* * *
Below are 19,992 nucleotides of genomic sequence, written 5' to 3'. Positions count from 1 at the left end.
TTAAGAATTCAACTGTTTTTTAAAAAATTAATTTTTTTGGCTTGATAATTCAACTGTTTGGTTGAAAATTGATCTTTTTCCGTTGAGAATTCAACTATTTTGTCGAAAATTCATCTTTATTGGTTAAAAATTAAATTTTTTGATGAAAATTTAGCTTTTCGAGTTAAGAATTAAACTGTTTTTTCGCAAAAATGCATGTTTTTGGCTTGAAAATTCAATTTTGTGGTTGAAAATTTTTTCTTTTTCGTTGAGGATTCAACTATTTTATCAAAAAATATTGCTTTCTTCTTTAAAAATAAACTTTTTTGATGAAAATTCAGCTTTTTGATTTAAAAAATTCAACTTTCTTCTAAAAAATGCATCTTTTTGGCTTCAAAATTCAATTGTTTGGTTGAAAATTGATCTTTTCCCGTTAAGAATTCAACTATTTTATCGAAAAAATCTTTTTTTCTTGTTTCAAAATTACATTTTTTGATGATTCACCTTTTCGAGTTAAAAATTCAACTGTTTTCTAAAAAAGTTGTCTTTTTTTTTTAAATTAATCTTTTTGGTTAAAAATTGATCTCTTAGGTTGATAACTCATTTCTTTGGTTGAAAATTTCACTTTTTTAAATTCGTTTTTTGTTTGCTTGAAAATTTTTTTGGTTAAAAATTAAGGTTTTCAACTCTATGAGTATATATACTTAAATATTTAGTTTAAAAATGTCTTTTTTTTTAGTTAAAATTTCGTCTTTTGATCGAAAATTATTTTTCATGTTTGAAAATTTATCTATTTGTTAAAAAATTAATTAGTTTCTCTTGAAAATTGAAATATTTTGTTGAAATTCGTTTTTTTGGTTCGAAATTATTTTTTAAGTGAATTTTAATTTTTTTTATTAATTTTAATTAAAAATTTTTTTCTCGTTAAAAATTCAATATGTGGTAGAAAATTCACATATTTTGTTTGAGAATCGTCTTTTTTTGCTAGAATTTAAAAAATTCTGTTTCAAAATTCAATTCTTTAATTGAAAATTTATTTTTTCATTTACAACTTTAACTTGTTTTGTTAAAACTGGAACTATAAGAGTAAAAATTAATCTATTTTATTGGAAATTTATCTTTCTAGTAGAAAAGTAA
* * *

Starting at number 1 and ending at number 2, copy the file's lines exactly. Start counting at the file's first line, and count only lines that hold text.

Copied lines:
Below are 19,992 nucleotides of genomic sequence, written 5' to 3'. Positions count from 1 at the left end.
TTAAGAATTCAACTGTTTTTTAAAAAATTAATTTTTTTGGCTTGATAATTCAACTGTTTGGTTGAAAATTGATCTTTTTCCGTTGAGAATTCAACTATTTTGTCGAAAATTCATCTTTATTGGTTAAAAATTAAATTTTTTGATGAAAATTTAGCTTTTCGAGTTAAGAATTAAACTGTTTTTTCGCAAAAATGCATGTTTTTGGCTTGAAAATTCAATTTTGTGGTTGAAAATTTTTTCTTTTTCGTTGAGGATTCAACTATTTTATCAAAAAATATTGCTTTCTTCTTTAAAAATAAACTTTTTTGATGAAAATTCAGCTTTTTGATTTAAAAAATTCAACTTTCTTCTAAAAAATGCATCTTTTTGGCTTCAAAATTCAATTGTTTGGTTGAAAATTGATCTTTTCCCGTTAAGAATTCAACTATTTTATCGAAAAAATCTTTTTTTCTTGTTTCAAAATTACATTTTTTGATGATTCACCTTTTCGAGTTAAAAATTCAACTGTTTTCTAAAAAAGTTGTCTTTTTTTTTTAAATTAATCTTTTTGGTTAAAAATTGATCTCTTAGGTTGATAACTCATTTCTTTGGTTGAAAATTTCACTTTTTTAAATTCGTTTTTTGTTTGCTTGAAAATTTTTTTGGTTAAAAATTAAGGTTTTCAACTCTATGAGTATATATACTTAAATATTTAGTTTAAAAATGTCTTTTTTTTTAGTTAAAATTTCGTCTTTTGATCGAAAATTATTTTTCATGTTTGAAAATTTATCTATTTGTTAAAAAATTAATTAGTTTCTCTTGAAAATTGAAATATTTTGTTGAAATTCGTTTTTTTGGTTCGAAATTATTTTTTAAGTGAATTTTAATTTTTTTTATTAATTTTAATTAAAAATTTTTTTCTCGTTAAAAATTCAATATGTGGTAGAAAATTCACATATTTTGTTTGAGAATCGTCTTTTTTTGCTAGAATTTAAAAAATTCTGTTTCAAAATTCAATTCTTTAATTGAAAATTTATTTTTTCATTTACAACTTTAACTTGTTTTGTTAAAACTGGAACTATAAGAGTAAAAATTAATCTATTTTATTGGAAATTTATCTTTCTAGTAGAAAAGTAA